What Message Does It Send When We Make Our Kids Wrong?

 

 

In this article I want to talk about all the ways we make our kids ‘wrong’.  Whether its shouting at them when they spill something or giving a disapproving look or sigh if they didn’t answer all the questions right or any number of things we may do without thinking.

What kind of message are we really sending when we do this?

  • Thats its not OK to be wrong
  • That being wrong makes you less worthy of my love
  • That being wrong means your not intelligent ‘enough’ (by my expectations or standards)
  • That being wrong is not acceptable?

Now lets look at how that can go on to affect children as adults. If you are made to feel bad for doing something wrong and you start to associate being wrong with being less than, unworthy, bad, guilty, shameful what is it going to mean in your adult life?

 

Maybe you might:

  • Strive to be perfect at all costs as you can’t stand the feeling that you have got it wrong or made a mistake.
  • Unable to confidently make decisions for fear of making the ‘wrong’ choice
  • Unable to truly commit to a relationship, a business or some other important decision for fear of making a major mistake
  • Internally berate yourself if you do make a mistake. (‘Be careful what we say to our children for it will become their inner voice‘ Peggy O’Mara)

Any others?

So what should we think about ‘wrongness’. Well recently I’ve come to understand wrongness or making a mistake as being OK.  You see without making a mistake or getting things wrong you can’t grow, and as parents who want to be the best we can be, we all want and need to grow in our parenting and in our lives.

So if we could just change  our perceptions for just a moment…. :)  Just allow yourself to feel ok about a mistakes you made.   Allow yourself the joy of having got it wrong, now you can learn and grow in a way you wouldn’t otherwise have been able to. What is the learning or gift you got from this mistake?

Lets think about how our kids may feel. If you partner or a close friend made you feel bad about yourself each time you made a mistake, would you tell them they were totally right about doing that, or would you feel pissed off and probably not want to be around that person as much?

If, each time you made a mistake, they were a listening ear, talked to you about what happened and what you could have done differently, and maybe even help you put it right, how would you feel?  Would you feel loved?  Would you feel understood?  Would you feel like they were on your side? Would you be more likely to learn and grow from those conversations?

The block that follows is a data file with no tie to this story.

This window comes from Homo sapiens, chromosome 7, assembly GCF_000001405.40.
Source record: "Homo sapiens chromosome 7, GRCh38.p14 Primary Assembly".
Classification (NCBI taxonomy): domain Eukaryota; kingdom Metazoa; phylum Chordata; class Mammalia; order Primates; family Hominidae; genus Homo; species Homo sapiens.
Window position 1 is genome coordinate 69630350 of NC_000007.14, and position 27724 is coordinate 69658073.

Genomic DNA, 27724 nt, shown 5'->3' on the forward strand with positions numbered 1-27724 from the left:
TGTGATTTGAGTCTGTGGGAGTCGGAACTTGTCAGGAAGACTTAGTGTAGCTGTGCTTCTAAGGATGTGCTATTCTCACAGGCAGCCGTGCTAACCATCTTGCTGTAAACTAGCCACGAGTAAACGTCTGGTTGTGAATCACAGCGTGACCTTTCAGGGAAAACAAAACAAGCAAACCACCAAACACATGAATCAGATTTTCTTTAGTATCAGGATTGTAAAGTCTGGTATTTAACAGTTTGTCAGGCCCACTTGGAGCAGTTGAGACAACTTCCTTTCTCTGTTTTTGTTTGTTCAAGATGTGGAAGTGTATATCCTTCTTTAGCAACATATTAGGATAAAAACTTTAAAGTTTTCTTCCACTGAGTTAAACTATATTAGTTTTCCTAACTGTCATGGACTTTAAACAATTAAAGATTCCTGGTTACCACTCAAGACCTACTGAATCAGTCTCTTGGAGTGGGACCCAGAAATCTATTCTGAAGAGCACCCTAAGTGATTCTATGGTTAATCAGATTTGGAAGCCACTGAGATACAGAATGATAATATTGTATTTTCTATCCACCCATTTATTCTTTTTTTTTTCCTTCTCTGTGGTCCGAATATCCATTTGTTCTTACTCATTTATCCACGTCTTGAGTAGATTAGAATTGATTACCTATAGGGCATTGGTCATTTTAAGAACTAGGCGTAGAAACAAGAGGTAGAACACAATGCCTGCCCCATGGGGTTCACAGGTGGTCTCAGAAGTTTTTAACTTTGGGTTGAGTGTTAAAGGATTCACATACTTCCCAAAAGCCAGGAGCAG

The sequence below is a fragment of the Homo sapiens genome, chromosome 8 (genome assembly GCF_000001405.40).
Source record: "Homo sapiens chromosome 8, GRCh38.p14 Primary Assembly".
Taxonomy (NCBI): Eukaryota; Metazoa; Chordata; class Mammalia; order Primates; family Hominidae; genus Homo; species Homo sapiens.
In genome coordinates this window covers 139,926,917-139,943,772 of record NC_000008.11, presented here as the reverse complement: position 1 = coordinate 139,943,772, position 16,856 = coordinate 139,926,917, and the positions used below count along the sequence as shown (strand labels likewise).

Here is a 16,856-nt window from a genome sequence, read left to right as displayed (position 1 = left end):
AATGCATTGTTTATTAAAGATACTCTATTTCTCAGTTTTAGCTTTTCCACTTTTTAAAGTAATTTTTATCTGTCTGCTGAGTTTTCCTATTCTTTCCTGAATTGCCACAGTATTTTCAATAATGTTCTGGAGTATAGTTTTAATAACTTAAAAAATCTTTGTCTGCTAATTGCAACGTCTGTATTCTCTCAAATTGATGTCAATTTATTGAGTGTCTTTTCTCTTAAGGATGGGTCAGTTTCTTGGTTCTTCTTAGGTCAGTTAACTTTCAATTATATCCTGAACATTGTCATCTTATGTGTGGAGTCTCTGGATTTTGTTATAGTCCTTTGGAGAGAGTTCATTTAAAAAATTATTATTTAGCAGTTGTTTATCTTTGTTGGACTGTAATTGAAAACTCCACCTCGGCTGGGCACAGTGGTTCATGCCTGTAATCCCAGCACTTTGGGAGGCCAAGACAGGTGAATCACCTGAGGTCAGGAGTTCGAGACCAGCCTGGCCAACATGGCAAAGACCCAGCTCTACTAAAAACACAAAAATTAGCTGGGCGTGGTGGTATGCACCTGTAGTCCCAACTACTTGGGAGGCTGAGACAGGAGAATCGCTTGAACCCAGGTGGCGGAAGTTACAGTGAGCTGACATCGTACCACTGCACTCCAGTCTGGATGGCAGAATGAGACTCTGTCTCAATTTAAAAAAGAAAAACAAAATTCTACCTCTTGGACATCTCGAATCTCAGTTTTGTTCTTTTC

How can we relate this to our children?

When they make mistakes, instead of using shouting, tutting, moaning, complaining etc (as we all do sometimes), we can chose to focus on the learning involved.

If you toddler spills milk, you can just say, ‘whoops!  lets get a cloth and clean it up’, or even if they are a little older you can ask them for suggestions on how to handle the situation and let them help.

If your older child makes a choice that hurts them or gets them into problems in some way, you can talk to them calmly about the options.  Not judging them for what they’ve done, or comparing them to others, or saying why you wouldn’t have done it.   But by genuinely connecting and wanting to help them make their own choices, realisations, learnings and growth and helping them put it right if necessary.

If you get kids involved in the solution, and don’t shame them, they learn that when they make mistakes there is a way to put them right.  This means they have the opportunity to not only learn, but also feel better about themselves their relationship with you and powerful in their ability to affect the world around them.

How do you make your kids feel empowered?  Do you struggle to parent this way and automatically go back into mainstream solutions?  Would love to hear your thoughts below!

 

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Emma Combes

Emma helps parents overcome the automatic negative reactions that are stopping them from parenting consciously and with love through her coaching practice. She also helps parents live the most awesome life in all areas, so they can know they were the best role model they could be for their children.